Update: My oldest son graduated in the summer of 2015, so my anxiety over his homeschool high school experience is over. He’s a well-adjusted, productive, tax-paying (and talented and social) young man now.
But the year before he started high school, I had a mini freak-out.
The student is fine.
It’s mom that’s having panic attacks.
Caleb has done very well this year, but for some reason I’m having major anxiety about the rest of his high school years. There are a few things I know about homeschooling a high school student in Georgia.
One, as a homeschooling parent I get to decide the course of study and requirements for graduation, and that I can issue a diploma when those requirements are met.
“According to the Georgia Home School Law that recognized home schools as an educational entity along with private and public schools, you as the officials of the school have the right to determine graduation requirements, recognize graduation status, grant diplomas, and issue transcripts.”
That’s great, because one of the things I love most about homeschooling is that I get to design the curriculum. I don’t have to answer to the state. I can create a program that plays to my child’s strengths and that reflects my own values.
On the other hand…
If Caleb does want to attend college, he will have to meet certain requirements for admission. As an example, 2 credits in foreign language study, 4 credits in science (and for one college I looked at, 2 of those have to include labs), among other things.
I don’t want to pressure my son to decide “what he wants to be when he grows up” right now. He’s fairly certain he wants to be an electrician, which doesn’t require a degree, but that could change. So that means I need to make sure that he has the credits required for college in case his career of choice demands it.
And yet… I don’t want to re-create “school at home”. I despise the fact that high school students in public school are gone 8 hours a day. They have little time for personal goals and pursuits, religious studies, family time… I would feel like my son was a stranger with a full time job.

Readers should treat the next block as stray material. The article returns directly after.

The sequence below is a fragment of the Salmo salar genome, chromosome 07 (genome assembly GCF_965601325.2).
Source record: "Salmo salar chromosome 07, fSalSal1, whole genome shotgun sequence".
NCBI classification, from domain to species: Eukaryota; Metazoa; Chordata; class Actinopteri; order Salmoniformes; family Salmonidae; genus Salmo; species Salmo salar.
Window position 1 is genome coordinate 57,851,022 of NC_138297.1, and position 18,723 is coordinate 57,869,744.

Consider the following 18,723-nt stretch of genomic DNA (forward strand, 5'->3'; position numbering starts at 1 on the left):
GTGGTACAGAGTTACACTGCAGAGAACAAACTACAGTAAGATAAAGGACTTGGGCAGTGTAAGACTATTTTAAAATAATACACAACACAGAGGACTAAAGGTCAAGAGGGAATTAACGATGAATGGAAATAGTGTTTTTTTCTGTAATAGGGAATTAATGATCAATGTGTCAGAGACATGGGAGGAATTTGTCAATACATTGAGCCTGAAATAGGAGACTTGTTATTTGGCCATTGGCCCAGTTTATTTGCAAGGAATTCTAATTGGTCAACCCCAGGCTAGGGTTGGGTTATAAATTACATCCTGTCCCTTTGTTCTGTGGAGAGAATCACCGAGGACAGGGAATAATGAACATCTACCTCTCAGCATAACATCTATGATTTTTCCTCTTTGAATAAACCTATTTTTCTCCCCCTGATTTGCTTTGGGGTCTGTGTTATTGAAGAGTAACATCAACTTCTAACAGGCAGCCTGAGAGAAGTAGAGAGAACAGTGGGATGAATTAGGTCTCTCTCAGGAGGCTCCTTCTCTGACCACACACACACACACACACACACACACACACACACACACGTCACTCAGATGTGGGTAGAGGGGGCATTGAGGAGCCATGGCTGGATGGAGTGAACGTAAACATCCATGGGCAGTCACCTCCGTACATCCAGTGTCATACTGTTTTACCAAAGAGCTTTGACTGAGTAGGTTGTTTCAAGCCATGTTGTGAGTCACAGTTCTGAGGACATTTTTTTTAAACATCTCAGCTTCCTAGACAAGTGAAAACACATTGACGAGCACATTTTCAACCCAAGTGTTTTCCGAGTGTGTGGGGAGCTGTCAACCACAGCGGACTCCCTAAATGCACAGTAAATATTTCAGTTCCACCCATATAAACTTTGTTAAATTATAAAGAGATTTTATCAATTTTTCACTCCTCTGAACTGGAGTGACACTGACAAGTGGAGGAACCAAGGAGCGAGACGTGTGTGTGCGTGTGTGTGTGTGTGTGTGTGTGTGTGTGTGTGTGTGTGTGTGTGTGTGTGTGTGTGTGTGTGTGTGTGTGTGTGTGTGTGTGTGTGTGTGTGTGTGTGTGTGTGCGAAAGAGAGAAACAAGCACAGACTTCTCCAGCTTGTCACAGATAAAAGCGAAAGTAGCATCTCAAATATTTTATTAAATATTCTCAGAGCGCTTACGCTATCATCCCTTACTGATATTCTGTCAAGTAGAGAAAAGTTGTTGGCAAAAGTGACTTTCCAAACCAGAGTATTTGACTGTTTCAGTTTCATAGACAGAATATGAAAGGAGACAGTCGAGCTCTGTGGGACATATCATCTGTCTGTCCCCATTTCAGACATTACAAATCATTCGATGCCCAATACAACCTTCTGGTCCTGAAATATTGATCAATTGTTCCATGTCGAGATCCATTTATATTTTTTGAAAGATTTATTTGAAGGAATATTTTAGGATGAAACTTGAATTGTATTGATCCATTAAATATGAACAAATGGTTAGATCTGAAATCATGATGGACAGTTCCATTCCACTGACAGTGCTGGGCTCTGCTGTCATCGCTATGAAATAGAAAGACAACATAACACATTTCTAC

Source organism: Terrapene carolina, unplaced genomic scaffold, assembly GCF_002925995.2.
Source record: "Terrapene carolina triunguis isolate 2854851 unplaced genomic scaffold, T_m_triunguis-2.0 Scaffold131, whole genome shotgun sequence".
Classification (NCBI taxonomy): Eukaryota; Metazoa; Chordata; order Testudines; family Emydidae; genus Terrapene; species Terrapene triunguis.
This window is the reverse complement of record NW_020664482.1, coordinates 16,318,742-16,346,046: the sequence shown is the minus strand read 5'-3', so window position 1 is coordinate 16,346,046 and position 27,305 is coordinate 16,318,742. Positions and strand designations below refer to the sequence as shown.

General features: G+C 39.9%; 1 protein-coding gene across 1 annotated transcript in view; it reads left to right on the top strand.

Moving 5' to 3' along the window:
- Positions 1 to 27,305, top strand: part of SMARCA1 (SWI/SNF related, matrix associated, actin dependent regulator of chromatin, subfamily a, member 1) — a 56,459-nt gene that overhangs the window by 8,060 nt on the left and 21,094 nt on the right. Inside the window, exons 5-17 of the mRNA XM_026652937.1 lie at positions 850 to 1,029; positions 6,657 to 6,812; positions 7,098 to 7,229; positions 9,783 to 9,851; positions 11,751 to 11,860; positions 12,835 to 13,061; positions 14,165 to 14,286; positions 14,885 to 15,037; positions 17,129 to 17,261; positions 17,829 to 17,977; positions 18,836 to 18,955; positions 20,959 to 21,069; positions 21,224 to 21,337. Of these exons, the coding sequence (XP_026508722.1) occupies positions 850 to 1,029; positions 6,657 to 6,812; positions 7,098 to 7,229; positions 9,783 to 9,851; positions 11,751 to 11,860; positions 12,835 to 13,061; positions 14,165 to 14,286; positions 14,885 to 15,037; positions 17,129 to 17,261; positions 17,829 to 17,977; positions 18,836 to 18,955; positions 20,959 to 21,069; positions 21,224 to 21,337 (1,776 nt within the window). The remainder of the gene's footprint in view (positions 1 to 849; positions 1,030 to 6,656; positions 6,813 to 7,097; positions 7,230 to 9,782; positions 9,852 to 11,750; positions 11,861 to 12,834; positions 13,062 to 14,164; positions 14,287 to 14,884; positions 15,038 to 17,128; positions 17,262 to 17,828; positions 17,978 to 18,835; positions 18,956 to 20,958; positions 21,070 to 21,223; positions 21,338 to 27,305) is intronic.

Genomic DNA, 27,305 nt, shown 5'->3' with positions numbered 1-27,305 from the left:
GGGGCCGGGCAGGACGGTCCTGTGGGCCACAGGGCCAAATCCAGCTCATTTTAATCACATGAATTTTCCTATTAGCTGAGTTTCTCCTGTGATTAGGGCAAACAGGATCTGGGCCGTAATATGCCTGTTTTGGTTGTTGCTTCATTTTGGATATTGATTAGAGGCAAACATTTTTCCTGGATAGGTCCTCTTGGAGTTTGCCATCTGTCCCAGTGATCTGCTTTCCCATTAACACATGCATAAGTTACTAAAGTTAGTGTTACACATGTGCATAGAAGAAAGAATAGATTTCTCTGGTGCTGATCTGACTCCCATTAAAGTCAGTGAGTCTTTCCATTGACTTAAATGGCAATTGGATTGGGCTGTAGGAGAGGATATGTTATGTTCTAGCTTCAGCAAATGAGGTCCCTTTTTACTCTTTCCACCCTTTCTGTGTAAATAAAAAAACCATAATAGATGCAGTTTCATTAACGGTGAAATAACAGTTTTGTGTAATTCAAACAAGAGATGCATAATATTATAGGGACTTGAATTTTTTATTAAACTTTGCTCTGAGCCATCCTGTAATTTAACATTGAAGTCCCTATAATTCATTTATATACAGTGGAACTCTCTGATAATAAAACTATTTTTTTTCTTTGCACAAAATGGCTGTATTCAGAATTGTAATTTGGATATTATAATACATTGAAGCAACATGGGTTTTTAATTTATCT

I want him to continue having lots of free time after his course work is finished to play guitar, hang out with his family, spend a couple of hours a day reading classics and great books, walk around outside and just… be.
The curriculum I have designed for him so far has been focused on literature and history. I don’t want that to change. But I don’t want to close doors for him either. I feel like I’m running out of time, and wasn’t it just last year that I was teaching him how to read!?
Perhaps the answer is for him to take a “gap year”. Susan Wise Bauer talked about this in her recent YouTube video and on her site.
The gap year would give him time to think, work, apprentice, gain some life experience… and take a class here or there if he needed it. He would be able to work with his Dad some more to see if becoming an electrician (what he’s leaning towards now) is really what he wants.
Anyway, I decided to invite over some of the women from my local homeschool group who have teens or graduates to pick their brains and get some “it’s going to be okay” assurances.
Since Caleb is my oldest, this is the first time I’ve had to make these kinds of decisions, so it will get easier and easier with each successive child. Underneath these concerns is the thought that Caleb’s performance (academically and otherwise) will reflect on my job as a mom and homeschooler. No pressure… or anything.
What kinds of fears did you have around homeschooling your high school student?